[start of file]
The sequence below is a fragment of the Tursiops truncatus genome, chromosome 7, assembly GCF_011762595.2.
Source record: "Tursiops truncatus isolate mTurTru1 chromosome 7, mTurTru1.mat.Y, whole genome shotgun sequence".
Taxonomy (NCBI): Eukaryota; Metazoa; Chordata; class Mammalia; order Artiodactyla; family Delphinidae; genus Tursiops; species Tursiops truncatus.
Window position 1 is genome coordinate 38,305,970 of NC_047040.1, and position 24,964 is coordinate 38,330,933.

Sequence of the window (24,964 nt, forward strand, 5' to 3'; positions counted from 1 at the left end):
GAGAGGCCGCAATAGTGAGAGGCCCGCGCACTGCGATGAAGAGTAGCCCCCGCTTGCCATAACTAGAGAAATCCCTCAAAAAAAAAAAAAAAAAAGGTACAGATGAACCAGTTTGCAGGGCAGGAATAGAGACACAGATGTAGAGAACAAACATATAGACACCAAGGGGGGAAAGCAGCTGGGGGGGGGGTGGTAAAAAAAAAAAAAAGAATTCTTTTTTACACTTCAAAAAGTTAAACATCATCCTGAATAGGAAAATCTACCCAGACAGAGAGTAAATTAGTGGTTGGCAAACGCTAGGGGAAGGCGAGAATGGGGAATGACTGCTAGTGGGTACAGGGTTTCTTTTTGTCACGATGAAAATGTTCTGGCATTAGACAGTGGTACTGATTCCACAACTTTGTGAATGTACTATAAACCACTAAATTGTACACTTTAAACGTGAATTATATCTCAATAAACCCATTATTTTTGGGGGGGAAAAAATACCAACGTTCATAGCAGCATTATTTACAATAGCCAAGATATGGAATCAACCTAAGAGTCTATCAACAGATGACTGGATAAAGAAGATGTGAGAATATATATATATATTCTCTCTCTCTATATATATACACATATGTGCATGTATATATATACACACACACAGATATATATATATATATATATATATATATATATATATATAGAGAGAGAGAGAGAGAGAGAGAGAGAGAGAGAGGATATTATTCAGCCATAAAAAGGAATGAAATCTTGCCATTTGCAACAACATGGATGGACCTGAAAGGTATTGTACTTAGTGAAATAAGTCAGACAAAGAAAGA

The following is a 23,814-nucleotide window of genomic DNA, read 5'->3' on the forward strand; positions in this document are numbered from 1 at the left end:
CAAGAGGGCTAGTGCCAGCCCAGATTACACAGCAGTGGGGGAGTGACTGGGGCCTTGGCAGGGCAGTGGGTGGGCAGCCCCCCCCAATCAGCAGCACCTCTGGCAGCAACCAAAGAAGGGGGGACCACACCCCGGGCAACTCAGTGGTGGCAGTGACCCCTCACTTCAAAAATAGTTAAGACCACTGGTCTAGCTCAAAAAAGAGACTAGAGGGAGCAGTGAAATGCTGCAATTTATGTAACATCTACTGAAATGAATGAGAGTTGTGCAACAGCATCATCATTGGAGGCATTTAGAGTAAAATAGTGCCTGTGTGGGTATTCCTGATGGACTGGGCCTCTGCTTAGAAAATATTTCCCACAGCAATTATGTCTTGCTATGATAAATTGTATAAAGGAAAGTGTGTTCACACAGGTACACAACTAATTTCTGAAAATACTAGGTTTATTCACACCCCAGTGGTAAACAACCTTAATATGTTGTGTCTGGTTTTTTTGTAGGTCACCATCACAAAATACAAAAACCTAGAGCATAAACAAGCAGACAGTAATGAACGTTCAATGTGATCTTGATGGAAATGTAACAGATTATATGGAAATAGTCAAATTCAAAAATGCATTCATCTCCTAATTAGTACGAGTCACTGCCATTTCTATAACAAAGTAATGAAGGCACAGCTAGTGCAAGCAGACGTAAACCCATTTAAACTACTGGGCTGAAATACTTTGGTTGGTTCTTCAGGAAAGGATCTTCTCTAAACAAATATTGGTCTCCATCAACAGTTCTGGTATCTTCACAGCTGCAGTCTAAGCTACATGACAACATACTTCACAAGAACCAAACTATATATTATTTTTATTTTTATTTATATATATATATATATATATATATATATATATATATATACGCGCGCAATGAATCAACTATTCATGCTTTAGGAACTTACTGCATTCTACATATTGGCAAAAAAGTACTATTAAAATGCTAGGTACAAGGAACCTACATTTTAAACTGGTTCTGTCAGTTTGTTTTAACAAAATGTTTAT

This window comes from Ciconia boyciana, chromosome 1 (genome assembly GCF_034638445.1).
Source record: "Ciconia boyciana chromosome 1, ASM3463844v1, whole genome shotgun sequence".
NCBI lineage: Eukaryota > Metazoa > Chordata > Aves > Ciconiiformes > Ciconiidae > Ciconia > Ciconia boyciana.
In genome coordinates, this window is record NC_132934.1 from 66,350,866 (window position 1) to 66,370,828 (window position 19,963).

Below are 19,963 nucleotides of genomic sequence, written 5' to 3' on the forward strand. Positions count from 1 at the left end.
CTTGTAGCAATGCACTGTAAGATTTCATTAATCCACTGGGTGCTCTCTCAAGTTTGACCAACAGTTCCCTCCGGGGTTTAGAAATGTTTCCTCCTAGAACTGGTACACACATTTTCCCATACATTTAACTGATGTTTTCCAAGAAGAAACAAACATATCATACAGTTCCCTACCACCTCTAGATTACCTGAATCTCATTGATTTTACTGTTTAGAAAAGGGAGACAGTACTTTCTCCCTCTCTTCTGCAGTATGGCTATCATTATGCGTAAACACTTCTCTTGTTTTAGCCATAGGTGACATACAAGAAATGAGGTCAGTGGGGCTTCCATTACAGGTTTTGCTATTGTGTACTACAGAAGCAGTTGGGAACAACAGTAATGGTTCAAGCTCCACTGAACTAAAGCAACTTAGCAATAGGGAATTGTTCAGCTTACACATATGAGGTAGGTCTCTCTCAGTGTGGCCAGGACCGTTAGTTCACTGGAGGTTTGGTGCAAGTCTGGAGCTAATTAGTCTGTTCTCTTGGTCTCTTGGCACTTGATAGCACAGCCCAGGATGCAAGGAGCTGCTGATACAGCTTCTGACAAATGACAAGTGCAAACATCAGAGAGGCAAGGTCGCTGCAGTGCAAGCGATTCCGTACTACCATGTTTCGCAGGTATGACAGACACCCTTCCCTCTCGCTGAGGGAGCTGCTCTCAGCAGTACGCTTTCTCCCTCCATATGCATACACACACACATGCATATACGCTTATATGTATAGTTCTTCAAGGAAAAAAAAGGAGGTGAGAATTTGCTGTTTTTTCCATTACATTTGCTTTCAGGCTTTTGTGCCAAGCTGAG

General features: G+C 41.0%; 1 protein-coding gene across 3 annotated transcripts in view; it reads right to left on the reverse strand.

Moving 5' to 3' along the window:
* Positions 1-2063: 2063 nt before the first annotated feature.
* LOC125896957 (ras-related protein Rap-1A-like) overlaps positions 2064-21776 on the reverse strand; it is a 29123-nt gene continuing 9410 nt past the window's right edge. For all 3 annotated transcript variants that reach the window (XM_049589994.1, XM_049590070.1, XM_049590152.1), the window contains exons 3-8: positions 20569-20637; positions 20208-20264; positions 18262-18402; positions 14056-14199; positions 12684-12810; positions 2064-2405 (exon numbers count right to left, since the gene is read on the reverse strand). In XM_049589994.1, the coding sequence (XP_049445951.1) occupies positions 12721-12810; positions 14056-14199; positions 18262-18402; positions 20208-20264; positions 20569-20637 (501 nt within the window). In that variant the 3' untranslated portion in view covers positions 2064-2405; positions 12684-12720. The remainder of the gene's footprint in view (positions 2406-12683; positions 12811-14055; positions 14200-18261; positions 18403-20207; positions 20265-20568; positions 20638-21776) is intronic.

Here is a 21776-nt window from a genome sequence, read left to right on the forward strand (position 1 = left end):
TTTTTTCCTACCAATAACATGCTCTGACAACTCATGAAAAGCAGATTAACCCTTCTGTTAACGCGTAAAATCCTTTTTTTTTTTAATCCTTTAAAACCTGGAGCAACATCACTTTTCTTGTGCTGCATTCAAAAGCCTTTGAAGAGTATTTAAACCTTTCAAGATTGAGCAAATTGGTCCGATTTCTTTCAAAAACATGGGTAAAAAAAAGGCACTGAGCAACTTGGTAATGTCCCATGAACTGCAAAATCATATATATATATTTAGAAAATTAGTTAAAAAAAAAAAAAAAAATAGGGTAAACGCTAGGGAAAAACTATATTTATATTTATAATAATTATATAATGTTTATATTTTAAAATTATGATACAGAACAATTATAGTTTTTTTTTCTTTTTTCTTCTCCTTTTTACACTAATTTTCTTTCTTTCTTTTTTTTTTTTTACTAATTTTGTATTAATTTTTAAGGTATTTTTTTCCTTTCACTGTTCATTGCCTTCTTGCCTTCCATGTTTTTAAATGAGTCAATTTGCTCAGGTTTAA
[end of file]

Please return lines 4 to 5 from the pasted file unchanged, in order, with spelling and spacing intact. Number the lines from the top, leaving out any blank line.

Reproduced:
Window position 1 is genome coordinate 38,305,970 of NC_047040.1, and position 24,964 is coordinate 38,330,933.

Sequence of the window (24,964 nt, forward strand, 5' to 3'; positions counted from 1 at the left end):